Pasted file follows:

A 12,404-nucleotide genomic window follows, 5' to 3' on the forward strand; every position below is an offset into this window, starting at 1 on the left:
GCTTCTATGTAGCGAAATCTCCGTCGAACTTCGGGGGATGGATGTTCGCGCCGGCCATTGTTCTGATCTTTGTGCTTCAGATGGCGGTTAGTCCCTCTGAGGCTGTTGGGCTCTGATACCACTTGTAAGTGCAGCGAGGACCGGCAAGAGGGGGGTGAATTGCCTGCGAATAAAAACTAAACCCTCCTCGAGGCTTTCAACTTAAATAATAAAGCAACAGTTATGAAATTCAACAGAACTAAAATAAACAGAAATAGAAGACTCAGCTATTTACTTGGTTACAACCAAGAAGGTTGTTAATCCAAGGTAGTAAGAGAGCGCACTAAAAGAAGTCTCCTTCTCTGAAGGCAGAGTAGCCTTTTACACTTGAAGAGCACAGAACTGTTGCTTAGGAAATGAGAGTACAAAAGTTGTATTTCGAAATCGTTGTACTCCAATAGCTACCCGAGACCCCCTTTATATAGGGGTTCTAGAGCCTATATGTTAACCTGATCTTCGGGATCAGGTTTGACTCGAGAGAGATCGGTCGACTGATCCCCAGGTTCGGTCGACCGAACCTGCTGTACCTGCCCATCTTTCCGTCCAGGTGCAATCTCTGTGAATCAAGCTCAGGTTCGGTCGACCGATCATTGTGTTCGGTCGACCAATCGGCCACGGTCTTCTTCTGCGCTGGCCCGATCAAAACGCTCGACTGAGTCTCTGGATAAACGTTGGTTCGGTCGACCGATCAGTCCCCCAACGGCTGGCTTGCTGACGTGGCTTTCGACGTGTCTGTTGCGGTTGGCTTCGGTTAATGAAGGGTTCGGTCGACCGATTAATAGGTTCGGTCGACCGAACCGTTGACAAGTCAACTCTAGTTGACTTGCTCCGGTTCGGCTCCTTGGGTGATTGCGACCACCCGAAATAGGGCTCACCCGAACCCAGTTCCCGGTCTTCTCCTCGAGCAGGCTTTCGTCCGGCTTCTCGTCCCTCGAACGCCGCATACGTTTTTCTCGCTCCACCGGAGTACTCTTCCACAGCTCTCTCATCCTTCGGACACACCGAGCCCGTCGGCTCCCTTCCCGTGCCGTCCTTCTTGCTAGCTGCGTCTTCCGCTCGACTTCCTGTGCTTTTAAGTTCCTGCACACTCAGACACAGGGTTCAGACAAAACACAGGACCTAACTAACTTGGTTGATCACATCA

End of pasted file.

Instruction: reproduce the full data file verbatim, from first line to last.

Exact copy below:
A 12,404-nucleotide genomic window follows, 5' to 3' on the forward strand; every position below is an offset into this window, starting at 1 on the left:
GCTTCTATGTAGCGAAATCTCCGTCGAACTTCGGGGGATGGATGTTCGCGCCGGCCATTGTTCTGATCTTTGTGCTTCAGATGGCGGTTAGTCCCTCTGAGGCTGTTGGGCTCTGATACCACTTGTAAGTGCAGCGAGGACCGGCAAGAGGGGGGTGAATTGCCTGCGAATAAAAACTAAACCCTCCTCGAGGCTTTCAACTTAAATAATAAAGCAACAGTTATGAAATTCAACAGAACTAAAATAAACAGAAATAGAAGACTCAGCTATTTACTTGGTTACAACCAAGAAGGTTGTTAATCCAAGGTAGTAAGAGAGCGCACTAAAAGAAGTCTCCTTCTCTGAAGGCAGAGTAGCCTTTTACACTTGAAGAGCACAGAACTGTTGCTTAGGAAATGAGAGTACAAAAGTTGTATTTCGAAATCGTTGTACTCCAATAGCTACCCGAGACCCCCTTTATATAGGGGTTCTAGAGCCTATATGTTAACCTGATCTTCGGGATCAGGTTTGACTCGAGAGAGATCGGTCGACTGATCCCCAGGTTCGGTCGACCGAACCTGCTGTACCTGCCCATCTTTCCGTCCAGGTGCAATCTCTGTGAATCAAGCTCAGGTTCGGTCGACCGATCATTGTGTTCGGTCGACCAATCGGCCACGGTCTTCTTCTGCGCTGGCCCGATCAAAACGCTCGACTGAGTCTCTGGATAAACGTTGGTTCGGTCGACCGATCAGTCCCCCAACGGCTGGCTTGCTGACGTGGCTTTCGACGTGTCTGTTGCGGTTGGCTTCGGTTAATGAAGGGTTCGGTCGACCGATTAATAGGTTCGGTCGACCGAACCGTTGACAAGTCAACTCTAGTTGACTTGCTCCGGTTCGGCTCCTTGGGTGATTGCGACCACCCGAAATAGGGCTCACCCGAACCCAGTTCCCGGTCTTCTCCTCGAGCAGGCTTTCGTCCGGCTTCTCGTCCCTCGAACGCCGCATACGTTTTTCTCGCTCCACCGGAGTACTCTTCCACAGCTCTCTCATCCTTCGGACACACCGAGCCCGTCGGCTCCCTTCCCGTGCCGTCCTTCTTGCTAGCTGCGTCTTCCGCTCGACTTCCTGTGCTTTTAAGTTCCTGCACACTCAGACACAGGGTTCAGACAAAACACAGGACCTAACTAACTTGGTTGATCACATCA